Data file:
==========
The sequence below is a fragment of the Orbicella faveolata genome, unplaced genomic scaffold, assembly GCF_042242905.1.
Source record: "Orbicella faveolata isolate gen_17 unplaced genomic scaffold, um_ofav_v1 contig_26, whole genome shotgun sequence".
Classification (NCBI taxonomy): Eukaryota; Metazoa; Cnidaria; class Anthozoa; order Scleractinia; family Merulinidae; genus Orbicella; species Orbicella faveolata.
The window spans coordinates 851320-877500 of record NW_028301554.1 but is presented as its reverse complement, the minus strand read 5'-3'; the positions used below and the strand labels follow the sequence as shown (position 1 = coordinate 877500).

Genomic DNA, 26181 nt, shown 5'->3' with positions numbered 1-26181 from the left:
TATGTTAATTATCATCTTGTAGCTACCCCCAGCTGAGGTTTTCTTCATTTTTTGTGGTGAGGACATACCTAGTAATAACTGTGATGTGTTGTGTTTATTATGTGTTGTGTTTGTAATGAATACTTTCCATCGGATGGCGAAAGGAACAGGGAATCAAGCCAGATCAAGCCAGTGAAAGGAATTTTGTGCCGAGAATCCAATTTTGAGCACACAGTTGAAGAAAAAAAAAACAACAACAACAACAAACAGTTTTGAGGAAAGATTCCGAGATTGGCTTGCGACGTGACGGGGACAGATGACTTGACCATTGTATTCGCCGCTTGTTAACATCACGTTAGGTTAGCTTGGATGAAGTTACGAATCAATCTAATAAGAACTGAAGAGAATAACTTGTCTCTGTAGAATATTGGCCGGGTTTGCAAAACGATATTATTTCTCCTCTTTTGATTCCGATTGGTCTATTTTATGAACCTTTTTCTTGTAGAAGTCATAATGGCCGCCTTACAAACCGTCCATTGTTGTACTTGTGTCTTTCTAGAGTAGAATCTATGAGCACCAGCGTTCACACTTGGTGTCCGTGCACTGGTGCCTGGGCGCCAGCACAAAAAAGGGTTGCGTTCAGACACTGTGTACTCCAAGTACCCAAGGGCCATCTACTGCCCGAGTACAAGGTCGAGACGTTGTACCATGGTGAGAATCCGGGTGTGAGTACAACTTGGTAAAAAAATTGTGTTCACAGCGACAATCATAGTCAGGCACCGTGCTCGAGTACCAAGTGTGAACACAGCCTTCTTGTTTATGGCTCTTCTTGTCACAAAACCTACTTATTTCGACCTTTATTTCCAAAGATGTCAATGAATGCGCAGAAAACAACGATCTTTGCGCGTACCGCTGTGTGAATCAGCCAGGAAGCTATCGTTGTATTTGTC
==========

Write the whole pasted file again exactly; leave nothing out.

The sequence below is a fragment of the Orbicella faveolata genome, unplaced genomic scaffold, assembly GCF_042242905.1.
Source record: "Orbicella faveolata isolate gen_17 unplaced genomic scaffold, um_ofav_v1 contig_26, whole genome shotgun sequence".
Classification (NCBI taxonomy): Eukaryota; Metazoa; Cnidaria; class Anthozoa; order Scleractinia; family Merulinidae; genus Orbicella; species Orbicella faveolata.
The window spans coordinates 851320-877500 of record NW_028301554.1 but is presented as its reverse complement, the minus strand read 5'-3'; the positions used below and the strand labels follow the sequence as shown (position 1 = coordinate 877500).

Genomic DNA, 26181 nt, shown 5'->3' with positions numbered 1-26181 from the left:
TATGTTAATTATCATCTTGTAGCTACCCCCAGCTGAGGTTTTCTTCATTTTTTGTGGTGAGGACATACCTAGTAATAACTGTGATGTGTTGTGTTTATTATGTGTTGTGTTTGTAATGAATACTTTCCATCGGATGGCGAAAGGAACAGGGAATCAAGCCAGATCAAGCCAGTGAAAGGAATTTTGTGCCGAGAATCCAATTTTGAGCACACAGTTGAAGAAAAAAAAAACAACAACAACAACAAACAGTTTTGAGGAAAGATTCCGAGATTGGCTTGCGACGTGACGGGGACAGATGACTTGACCATTGTATTCGCCGCTTGTTAACATCACGTTAGGTTAGCTTGGATGAAGTTACGAATCAATCTAATAAGAACTGAAGAGAATAACTTGTCTCTGTAGAATATTGGCCGGGTTTGCAAAACGATATTATTTCTCCTCTTTTGATTCCGATTGGTCTATTTTATGAACCTTTTTCTTGTAGAAGTCATAATGGCCGCCTTACAAACCGTCCATTGTTGTACTTGTGTCTTTCTAGAGTAGAATCTATGAGCACCAGCGTTCACACTTGGTGTCCGTGCACTGGTGCCTGGGCGCCAGCACAAAAAAGGGTTGCGTTCAGACACTGTGTACTCCAAGTACCCAAGGGCCATCTACTGCCCGAGTACAAGGTCGAGACGTTGTACCATGGTGAGAATCCGGGTGTGAGTACAACTTGGTAAAAAAATTGTGTTCACAGCGACAATCATAGTCAGGCACCGTGCTCGAGTACCAAGTGTGAACACAGCCTTCTTGTTTATGGCTCTTCTTGTCACAAAACCTACTTATTTCGACCTTTATTTCCAAAGATGTCAATGAATGCGCAGAAAACAACGATCTTTGCGCGTACCGCTGTGTGAATCAGCCAGGAAGCTATCGTTGTATTTGTC